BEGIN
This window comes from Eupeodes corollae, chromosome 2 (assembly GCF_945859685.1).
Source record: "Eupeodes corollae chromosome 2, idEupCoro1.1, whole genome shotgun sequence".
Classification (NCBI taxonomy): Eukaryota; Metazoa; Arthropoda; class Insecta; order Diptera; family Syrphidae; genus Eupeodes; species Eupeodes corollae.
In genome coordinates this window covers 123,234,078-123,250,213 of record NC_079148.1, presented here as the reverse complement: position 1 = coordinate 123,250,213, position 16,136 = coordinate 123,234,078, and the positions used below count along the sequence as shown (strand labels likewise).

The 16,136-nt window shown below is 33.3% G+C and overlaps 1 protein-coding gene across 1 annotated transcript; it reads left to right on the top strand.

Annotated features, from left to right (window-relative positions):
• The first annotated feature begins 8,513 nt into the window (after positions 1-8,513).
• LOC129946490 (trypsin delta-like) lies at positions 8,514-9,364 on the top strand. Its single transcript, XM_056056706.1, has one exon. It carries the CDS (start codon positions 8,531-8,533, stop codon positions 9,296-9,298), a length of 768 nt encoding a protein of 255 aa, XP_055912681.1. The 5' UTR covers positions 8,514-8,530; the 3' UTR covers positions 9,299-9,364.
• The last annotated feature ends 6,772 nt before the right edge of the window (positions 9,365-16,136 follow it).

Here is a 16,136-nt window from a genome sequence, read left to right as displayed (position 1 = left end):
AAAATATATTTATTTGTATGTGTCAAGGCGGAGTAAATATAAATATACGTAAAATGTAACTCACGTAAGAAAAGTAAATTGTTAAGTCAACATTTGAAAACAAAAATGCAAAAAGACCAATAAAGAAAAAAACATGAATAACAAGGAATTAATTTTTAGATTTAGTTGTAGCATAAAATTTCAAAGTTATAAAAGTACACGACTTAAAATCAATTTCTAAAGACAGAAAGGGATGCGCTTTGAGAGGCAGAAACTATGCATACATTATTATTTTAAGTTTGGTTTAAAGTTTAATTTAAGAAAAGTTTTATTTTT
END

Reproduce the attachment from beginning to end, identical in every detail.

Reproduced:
This window comes from Eupeodes corollae, chromosome 2 (assembly GCF_945859685.1).
Source record: "Eupeodes corollae chromosome 2, idEupCoro1.1, whole genome shotgun sequence".
Classification (NCBI taxonomy): Eukaryota; Metazoa; Arthropoda; class Insecta; order Diptera; family Syrphidae; genus Eupeodes; species Eupeodes corollae.
In genome coordinates this window covers 123,234,078-123,250,213 of record NC_079148.1, presented here as the reverse complement: position 1 = coordinate 123,250,213, position 16,136 = coordinate 123,234,078, and the positions used below count along the sequence as shown (strand labels likewise).

The 16,136-nt window shown below is 33.3% G+C and overlaps 1 protein-coding gene across 1 annotated transcript; it reads left to right on the top strand.

Annotated features, from left to right (window-relative positions):
• The first annotated feature begins 8,513 nt into the window (after positions 1-8,513).
• LOC129946490 (trypsin delta-like) lies at positions 8,514-9,364 on the top strand. Its single transcript, XM_056056706.1, has one exon. It carries the CDS (start codon positions 8,531-8,533, stop codon positions 9,296-9,298), a length of 768 nt encoding a protein of 255 aa, XP_055912681.1. The 5' UTR covers positions 8,514-8,530; the 3' UTR covers positions 9,299-9,364.
• The last annotated feature ends 6,772 nt before the right edge of the window (positions 9,365-16,136 follow it).

Here is a 16,136-nt window from a genome sequence, read left to right as displayed (position 1 = left end):
AAAATATATTTATTTGTATGTGTCAAGGCGGAGTAAATATAAATATACGTAAAATGTAACTCACGTAAGAAAAGTAAATTGTTAAGTCAACATTTGAAAACAAAAATGCAAAAAGACCAATAAAGAAAAAAACATGAATAACAAGGAATTAATTTTTAGATTTAGTTGTAGCATAAAATTTCAAAGTTATAAAAGTACACGACTTAAAATCAATTTCTAAAGACAGAAAGGGATGCGCTTTGAGAGGCAGAAACTATGCATACATTATTATTTTAAGTTTGGTTTAAAGTTTAATTTAAGAAAAGTTTTATTTTT